Periodic Comet Hartley 2 is at its best early this week — before moonlight becomes a problem late in the week. At 6th magnitude the comet is visible in binoculars in a moderately dark sky, well placed in the evening high in Perseus. It has a small central condensation and a large, dim coma. As a result of this, what you'll see of it depends strongly on the quality of your sky; in the last few days different observers have reported the comet as anywhere from magnitude 5.3 to 7.2 overall. Use the finder chart below, and see our article.
Friday, October 8
Saturday, October 9
Sunday, October 10
In twilight, look for twinkly little Antares upper left of the crescent Moon low in the southwest, as shown here. Binoculars help.
Monday, October 11
Tuesday, October 12
Wednesday, October 13
Thursday, October 14
Update Thursday morning: David Dunham writes: "The star is b Persei (small "b", NOT beta; after Greek letters ran out, Bayer used small Roman letters) or SAO 24531, spectral type A2, a tight spectroscopic binary with a period of only 1.527 days; it is an elliptical variable, and radio flaring has been observed, indicating that there is probably active mass exchange between the components....
"In spite of the visible coma, the area around comets is an almost perfect vacuum; you have little chance to detect any dimming of the star's light, with the odds being not much better than finding a satellite of an asteroid, unless you are within perhaps 40 km of having an occultation by the nucleus. One of the few occultations by a comet ever observed was seen by Richard Nolthenius when IRAS-Araki-Alcock occulted an 8th-mag. star.... He saw the star fade, then brighten again over a period of less than a second, as I remember. Many have tried to look for dimmings during predicted close appulses by comets with almost no success...."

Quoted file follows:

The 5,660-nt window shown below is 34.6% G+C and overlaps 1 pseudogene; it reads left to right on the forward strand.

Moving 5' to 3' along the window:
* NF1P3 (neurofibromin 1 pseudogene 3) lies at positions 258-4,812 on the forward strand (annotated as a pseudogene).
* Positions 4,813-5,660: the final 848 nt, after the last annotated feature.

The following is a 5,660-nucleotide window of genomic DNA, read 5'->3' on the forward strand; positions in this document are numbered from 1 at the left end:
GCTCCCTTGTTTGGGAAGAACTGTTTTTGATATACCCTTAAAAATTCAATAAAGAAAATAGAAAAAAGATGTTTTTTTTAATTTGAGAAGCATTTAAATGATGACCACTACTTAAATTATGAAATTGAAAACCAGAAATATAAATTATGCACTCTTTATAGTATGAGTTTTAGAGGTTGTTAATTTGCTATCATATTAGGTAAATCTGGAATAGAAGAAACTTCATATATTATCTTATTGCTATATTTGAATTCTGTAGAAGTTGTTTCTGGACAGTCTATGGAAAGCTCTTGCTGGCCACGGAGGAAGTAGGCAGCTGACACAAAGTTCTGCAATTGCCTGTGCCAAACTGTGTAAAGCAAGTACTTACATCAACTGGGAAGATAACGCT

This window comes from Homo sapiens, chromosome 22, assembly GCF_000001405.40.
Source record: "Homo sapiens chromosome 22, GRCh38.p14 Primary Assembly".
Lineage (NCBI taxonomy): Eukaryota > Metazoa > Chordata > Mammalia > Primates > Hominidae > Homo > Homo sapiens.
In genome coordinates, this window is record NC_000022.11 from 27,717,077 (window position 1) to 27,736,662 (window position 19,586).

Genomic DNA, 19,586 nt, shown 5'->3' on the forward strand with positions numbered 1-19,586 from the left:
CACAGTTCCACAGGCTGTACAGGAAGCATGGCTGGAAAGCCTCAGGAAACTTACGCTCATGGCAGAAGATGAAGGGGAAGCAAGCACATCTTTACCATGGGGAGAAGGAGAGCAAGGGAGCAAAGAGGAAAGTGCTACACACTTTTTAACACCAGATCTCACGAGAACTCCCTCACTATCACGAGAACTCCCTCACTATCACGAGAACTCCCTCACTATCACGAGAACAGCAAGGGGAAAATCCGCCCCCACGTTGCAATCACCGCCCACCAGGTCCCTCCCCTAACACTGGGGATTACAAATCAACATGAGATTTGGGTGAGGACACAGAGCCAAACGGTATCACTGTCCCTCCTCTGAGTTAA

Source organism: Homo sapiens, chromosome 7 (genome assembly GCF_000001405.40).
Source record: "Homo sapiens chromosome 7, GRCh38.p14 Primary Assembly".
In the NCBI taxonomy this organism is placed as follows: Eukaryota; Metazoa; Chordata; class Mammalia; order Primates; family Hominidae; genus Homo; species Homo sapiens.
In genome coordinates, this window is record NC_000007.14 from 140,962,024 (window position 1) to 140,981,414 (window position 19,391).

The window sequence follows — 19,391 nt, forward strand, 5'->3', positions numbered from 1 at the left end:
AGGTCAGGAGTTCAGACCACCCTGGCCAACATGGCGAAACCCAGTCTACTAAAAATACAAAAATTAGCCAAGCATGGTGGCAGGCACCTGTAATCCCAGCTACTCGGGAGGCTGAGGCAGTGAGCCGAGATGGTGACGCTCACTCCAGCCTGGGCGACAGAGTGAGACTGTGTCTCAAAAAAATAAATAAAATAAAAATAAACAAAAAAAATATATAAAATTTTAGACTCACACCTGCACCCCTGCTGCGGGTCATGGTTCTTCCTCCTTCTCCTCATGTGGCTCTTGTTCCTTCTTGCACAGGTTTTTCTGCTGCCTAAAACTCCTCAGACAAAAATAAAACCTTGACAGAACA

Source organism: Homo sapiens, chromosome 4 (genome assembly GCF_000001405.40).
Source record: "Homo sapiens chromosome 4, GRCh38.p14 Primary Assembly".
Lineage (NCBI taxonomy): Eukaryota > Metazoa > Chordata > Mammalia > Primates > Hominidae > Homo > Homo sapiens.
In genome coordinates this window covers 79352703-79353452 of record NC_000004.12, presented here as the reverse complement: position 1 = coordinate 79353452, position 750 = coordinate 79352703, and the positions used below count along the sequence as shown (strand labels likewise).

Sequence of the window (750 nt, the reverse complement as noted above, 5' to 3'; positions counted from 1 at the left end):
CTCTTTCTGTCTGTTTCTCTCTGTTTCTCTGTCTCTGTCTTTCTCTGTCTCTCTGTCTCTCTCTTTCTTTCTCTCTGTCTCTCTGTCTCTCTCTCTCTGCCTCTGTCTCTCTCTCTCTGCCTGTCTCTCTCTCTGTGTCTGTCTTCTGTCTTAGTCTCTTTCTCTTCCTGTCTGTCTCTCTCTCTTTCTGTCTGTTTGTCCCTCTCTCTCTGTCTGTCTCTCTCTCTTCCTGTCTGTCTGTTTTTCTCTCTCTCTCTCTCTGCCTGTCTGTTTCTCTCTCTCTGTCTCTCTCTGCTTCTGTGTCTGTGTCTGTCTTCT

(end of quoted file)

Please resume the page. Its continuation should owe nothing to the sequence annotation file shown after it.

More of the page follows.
Friday, October 15
Saturday, October 16
Want to become a better amateur astronomer? Learn your way around the constellations. They're the key to locating everything fainter and deeper to hunt with binoculars or a telescope.
For an easy-to-use constellation guide covering the whole evening sky, use the big monthly map in the center of each issue of Sky & Telescope, the essential magazine of astronomy. Or download our free Getting Started in Astronomy booklet (which only has bimonthly maps).
Once you get a telescope, to put it to good use you must have a detailed, large-scale sky atlas (set of charts). The standards are the Pocket Sky Atlas, which shows stars to magnitude 7.6; the larger Sky Atlas 2000.0 (stars to magnitude 8.5); and the even larger and deeper Uranometria 2000.0 (stars to magnitude 9.75). And read how to use your charts effectively.
You'll also want a good deep-sky guidebook, such as Sky Atlas 2000.0 Companion by Strong and Sinnott, or the more detailed and descriptive Night Sky Observer's Guide by Kepple and Sanner, or the classic if dated Burnham's Celestial Handbook.